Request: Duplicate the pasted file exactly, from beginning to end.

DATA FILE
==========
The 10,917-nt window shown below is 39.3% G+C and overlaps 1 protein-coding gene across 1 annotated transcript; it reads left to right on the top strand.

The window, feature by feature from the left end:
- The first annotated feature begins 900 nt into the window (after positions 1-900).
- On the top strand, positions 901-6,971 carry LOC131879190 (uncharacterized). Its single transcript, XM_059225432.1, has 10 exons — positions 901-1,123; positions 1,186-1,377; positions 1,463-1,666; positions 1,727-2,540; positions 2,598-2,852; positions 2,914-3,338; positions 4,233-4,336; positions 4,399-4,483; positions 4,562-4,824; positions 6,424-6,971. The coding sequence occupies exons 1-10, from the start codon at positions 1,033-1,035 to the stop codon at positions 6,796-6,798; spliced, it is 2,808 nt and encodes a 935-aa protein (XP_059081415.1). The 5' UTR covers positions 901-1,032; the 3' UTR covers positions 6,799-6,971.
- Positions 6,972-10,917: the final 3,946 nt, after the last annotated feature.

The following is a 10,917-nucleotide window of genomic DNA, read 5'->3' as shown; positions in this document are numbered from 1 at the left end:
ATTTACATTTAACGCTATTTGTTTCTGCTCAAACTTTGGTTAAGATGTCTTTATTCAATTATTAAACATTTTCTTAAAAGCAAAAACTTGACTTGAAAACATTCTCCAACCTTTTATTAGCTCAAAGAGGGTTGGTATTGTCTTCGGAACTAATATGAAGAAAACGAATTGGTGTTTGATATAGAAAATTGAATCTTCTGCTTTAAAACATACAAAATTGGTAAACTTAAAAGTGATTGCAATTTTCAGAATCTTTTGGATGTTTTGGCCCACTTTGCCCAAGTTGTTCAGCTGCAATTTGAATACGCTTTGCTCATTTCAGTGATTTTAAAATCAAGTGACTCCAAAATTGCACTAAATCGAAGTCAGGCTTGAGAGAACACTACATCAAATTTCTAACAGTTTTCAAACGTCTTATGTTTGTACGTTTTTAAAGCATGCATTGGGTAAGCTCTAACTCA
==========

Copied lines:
The 10,917-nt window shown below is 39.3% G+C and overlaps 1 protein-coding gene across 1 annotated transcript; it reads left to right on the top strand.

The window, feature by feature from the left end:
- The first annotated feature begins 900 nt into the window (after positions 1-900).
- On the top strand, positions 901-6,971 carry LOC131879190 (uncharacterized). Its single transcript, XM_059225432.1, has 10 exons — positions 901-1,123; positions 1,186-1,377; positions 1,463-1,666; positions 1,727-2,540; positions 2,598-2,852; positions 2,914-3,338; positions 4,233-4,336; positions 4,399-4,483; positions 4,562-4,824; positions 6,424-6,971. The coding sequence occupies exons 1-10, from the start codon at positions 1,033-1,035 to the stop codon at positions 6,796-6,798; spliced, it is 2,808 nt and encodes a 935-aa protein (XP_059081415.1). The 5' UTR covers positions 901-1,032; the 3' UTR covers positions 6,799-6,971.
- Positions 6,972-10,917: the final 3,946 nt, after the last annotated feature.

The following is a 10,917-nucleotide window of genomic DNA, read 5'->3' as shown; positions in this document are numbered from 1 at the left end:
ATTTACATTTAACGCTATTTGTTTCTGCTCAAACTTTGGTTAAGATGTCTTTATTCAATTATTAAACATTTTCTTAAAAGCAAAAACTTGACTTGAAAACATTCTCCAACCTTTTATTAGCTCAAAGAGGGTTGGTATTGTCTTCGGAACTAATATGAAGAAAACGAATTGGTGTTTGATATAGAAAATTGAATCTTCTGCTTTAAAACATACAAAATTGGTAAACTTAAAAGTGATTGCAATTTTCAGAATCTTTTGGATGTTTTGGCCCACTTTGCCCAAGTTGTTCAGCTGCAATTTGAATACGCTTTGCTCATTTCAGTGATTTTAAAATCAAGTGACTCCAAAATTGCACTAAATCGAAGTCAGGCTTGAGAGAACACTACATCAAATTTCTAACAGTTTTCAAACGTCTTATGTTTGTACGTTTTTAAAGCATGCATTGGGTAAGCTCTAACTCA